Elementary, my dear teacher! Turn your classroom into a crime scene and your students into detectives! Learning can be mysterious as students search for clues using simple tools and enhanced listening skills. Classroom items have disappeared – can your students follow the clues to solve the mystery?
Start by unraveling the mystery of fingerprints. What is a fingerprint? Where can we find fingerprints? What can we learn from collecting fingerprints?
Each student will create a tactile print of his/her index finger.
Using the Fingerprint Patterns document, teach students about the various types of basic fingerprints.
Note: The fingerprint handouts are visual in nature and not fully accessible. The classroom teacher, TVI or braillist will need to modify these documents.
Modifications: Create a braille/tactile version of this worksheet, using the APH Tactile Graphics Kit (for the actual fingerprint) and Wikki Styks for the simple corresponding diagram. (When creating the tactile fingerprints, I enlarged the image and did four fingerprints per page.)
To prepare for the self-advocacy skills in the next activity, the teacher can name a type of fingerprint and have each student in the class quickly create the Wikki Styks version of the fingerprint. The student with visual impairments should be prepped ahead of time or simply reminded on how to guide his/her peers to provide verbal clarification of any visual aspect of the activity.
Break the students into small groups. Using the clay fingers prints from the activity above, have the students study the fingerprints using various magnification tools. Teachers of the Visually Impaired have a variety of magnification tools that can be used for this activity – including hand-held and stand magnifiers, video magnifiers, etc. Try various smart phones and tablets – each will have built-in magnification, zoom feature, and free magnification apps. Try taking using the device’s camera to take a picture and then zoom or magnify the picture. Does lighting make it easier or harder to see the fingerprint details? How about inverting the color? Compare the different devices and discuss which device works best and why. Remember, different students may prefer different devices! Older students may designed a “detective” to write down notes of the results. These “notes” should be created on a tablet and then shared electronically with everyone in the group. (Electronic notes are accessible for students who are visually impaired and blind.)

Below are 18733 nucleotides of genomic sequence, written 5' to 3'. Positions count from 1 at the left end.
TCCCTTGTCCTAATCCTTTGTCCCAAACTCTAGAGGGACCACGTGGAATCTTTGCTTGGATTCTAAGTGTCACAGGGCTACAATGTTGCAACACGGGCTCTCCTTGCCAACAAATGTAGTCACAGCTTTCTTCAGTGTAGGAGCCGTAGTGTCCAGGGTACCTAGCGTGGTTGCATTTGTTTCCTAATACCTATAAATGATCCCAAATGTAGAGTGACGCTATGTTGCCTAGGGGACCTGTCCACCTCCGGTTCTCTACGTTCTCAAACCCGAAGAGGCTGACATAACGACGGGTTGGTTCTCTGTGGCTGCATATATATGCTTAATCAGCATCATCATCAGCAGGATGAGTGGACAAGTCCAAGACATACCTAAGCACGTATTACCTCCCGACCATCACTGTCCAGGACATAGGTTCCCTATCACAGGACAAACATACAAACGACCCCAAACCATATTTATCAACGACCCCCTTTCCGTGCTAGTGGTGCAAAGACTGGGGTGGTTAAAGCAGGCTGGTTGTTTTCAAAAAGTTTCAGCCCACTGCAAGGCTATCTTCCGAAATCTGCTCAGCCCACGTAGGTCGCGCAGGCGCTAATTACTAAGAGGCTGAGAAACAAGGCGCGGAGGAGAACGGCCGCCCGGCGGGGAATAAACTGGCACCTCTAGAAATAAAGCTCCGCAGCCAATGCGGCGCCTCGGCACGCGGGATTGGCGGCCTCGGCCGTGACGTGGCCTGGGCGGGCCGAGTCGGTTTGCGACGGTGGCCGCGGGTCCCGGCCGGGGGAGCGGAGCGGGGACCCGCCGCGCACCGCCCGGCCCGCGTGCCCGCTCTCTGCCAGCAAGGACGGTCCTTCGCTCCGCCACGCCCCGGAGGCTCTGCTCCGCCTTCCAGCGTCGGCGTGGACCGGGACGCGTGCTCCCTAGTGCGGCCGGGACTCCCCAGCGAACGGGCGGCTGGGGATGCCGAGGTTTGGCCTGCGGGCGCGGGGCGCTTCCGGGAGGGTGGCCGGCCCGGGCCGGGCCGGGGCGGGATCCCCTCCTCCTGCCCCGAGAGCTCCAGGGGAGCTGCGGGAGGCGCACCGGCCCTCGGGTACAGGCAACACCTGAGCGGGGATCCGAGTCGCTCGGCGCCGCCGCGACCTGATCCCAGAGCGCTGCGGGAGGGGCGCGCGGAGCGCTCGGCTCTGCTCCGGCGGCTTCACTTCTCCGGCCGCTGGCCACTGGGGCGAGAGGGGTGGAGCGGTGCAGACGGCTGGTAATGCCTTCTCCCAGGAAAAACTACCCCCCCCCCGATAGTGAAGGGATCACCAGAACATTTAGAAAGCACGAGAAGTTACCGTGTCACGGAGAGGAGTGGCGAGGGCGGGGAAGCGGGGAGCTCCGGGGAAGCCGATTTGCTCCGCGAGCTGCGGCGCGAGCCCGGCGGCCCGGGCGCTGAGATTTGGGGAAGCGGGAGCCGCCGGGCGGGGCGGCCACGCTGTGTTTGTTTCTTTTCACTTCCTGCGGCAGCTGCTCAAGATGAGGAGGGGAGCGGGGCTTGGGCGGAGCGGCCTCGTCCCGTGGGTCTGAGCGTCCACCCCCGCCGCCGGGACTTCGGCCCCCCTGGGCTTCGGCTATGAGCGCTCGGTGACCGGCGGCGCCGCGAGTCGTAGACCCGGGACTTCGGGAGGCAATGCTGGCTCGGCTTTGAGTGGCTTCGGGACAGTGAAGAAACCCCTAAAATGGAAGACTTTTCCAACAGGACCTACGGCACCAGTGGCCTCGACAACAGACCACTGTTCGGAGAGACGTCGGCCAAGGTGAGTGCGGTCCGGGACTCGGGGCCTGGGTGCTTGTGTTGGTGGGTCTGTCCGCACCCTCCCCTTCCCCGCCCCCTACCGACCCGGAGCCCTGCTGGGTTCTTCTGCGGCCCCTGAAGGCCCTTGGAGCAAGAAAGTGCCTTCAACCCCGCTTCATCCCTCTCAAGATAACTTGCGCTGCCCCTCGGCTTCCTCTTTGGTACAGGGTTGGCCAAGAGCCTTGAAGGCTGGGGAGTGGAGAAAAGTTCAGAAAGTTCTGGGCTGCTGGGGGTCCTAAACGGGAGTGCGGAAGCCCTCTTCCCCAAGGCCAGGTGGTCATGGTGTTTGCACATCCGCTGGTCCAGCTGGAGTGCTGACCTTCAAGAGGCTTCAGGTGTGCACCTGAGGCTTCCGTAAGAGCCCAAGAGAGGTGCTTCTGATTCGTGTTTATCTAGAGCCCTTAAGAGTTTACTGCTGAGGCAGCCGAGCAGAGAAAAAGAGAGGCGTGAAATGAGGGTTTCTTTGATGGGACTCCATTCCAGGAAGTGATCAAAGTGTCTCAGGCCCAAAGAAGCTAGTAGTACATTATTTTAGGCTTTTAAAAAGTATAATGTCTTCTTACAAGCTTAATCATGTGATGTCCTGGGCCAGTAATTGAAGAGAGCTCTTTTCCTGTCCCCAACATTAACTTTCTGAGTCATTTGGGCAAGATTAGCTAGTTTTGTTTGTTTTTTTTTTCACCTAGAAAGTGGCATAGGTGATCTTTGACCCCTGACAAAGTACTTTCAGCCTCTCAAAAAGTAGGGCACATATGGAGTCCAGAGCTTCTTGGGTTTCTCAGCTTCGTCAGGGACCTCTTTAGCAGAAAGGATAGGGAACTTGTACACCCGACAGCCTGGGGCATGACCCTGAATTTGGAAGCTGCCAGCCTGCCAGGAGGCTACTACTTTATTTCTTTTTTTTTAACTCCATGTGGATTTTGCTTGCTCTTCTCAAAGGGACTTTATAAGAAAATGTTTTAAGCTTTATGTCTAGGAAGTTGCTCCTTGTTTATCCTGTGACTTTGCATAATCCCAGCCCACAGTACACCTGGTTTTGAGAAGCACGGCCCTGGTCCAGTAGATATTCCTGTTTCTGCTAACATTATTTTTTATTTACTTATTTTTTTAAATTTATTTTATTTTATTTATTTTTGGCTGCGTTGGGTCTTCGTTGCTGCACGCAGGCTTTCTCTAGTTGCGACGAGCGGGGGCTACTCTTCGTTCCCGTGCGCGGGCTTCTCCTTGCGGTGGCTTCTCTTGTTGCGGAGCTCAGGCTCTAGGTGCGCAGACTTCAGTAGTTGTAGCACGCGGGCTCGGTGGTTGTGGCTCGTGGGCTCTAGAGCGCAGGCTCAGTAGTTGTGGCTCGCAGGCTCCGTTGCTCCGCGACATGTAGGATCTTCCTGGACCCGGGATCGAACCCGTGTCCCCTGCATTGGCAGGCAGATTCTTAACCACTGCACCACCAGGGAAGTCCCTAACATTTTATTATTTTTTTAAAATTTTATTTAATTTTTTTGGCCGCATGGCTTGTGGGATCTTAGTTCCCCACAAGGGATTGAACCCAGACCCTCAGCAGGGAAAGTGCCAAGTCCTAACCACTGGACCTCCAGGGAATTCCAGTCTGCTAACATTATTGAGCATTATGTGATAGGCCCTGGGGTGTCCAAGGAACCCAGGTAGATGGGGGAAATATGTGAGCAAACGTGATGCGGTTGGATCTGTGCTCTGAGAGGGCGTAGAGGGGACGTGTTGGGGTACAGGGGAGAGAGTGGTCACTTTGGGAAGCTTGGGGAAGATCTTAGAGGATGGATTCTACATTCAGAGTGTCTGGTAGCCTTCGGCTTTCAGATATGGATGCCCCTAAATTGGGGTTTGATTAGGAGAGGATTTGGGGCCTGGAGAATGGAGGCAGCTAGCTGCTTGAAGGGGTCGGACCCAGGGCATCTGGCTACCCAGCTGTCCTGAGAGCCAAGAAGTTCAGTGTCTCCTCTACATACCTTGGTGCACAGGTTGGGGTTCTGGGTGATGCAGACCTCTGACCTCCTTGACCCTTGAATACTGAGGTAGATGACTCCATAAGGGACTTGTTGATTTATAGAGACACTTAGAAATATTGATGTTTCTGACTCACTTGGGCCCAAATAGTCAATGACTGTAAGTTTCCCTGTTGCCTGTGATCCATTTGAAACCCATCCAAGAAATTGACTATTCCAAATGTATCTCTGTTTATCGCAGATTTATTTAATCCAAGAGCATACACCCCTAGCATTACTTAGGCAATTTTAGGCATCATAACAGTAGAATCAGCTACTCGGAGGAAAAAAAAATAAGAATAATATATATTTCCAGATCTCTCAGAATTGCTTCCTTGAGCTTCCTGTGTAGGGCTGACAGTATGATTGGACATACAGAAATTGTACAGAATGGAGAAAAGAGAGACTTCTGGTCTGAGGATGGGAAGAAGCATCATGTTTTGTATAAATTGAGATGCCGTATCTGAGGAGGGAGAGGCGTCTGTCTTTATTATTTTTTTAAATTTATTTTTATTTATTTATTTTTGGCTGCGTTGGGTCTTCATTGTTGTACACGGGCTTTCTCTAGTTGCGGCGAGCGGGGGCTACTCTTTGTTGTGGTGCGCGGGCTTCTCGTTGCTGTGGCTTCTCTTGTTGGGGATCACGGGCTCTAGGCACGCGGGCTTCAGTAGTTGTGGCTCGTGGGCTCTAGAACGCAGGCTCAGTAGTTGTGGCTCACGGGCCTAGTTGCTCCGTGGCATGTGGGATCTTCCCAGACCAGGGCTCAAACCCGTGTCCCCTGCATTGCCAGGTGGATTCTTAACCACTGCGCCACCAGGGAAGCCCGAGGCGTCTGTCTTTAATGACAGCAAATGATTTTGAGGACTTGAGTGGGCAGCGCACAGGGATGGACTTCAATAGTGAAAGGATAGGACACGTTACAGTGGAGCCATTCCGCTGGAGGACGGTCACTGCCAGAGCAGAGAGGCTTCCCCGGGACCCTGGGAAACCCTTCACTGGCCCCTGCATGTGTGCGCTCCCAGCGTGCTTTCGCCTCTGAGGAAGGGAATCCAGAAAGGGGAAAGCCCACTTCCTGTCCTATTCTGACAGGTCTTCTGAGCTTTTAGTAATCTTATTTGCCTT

TVI Hint: This is a great inclusive activity for the whole class to learn about magnification devices and how to use these devices and your low vision student just may embrace these low vision tools!
If you have a student in the class who is visually impaired or blind, this is a great opportunity for your student to ask guiding questions to his/her peers about each fingerprint. Be sure to provide Wikki Styks or other means so that the peers (not an adult!) can quickly make a simple tactile representative of the fingerprint being examined. To encourage active participation between group members, an adult should not be seated at the table. The classroom teacher can monitor the interactions and can model how to ask guided questions, if absolutely necessary, as the VIB student learns to interact with his/her peers.
Note: Even though the clay fingerprints are tactile, it may be challenging for a blind student to pick out the distinguishing characteristics. If a peer creates a Wikki Styk version of the fingerprint, the student with VIB can also identify and participate in the activity.) Reverse the activity! If a peer identifies the fingerprint as a “whorl” have the blind student create a “whorl” with the Wikki Styks!
*Note: These Fingerprint worksheets are visual in nature and will require modification for braille readers.
By Diane Brauner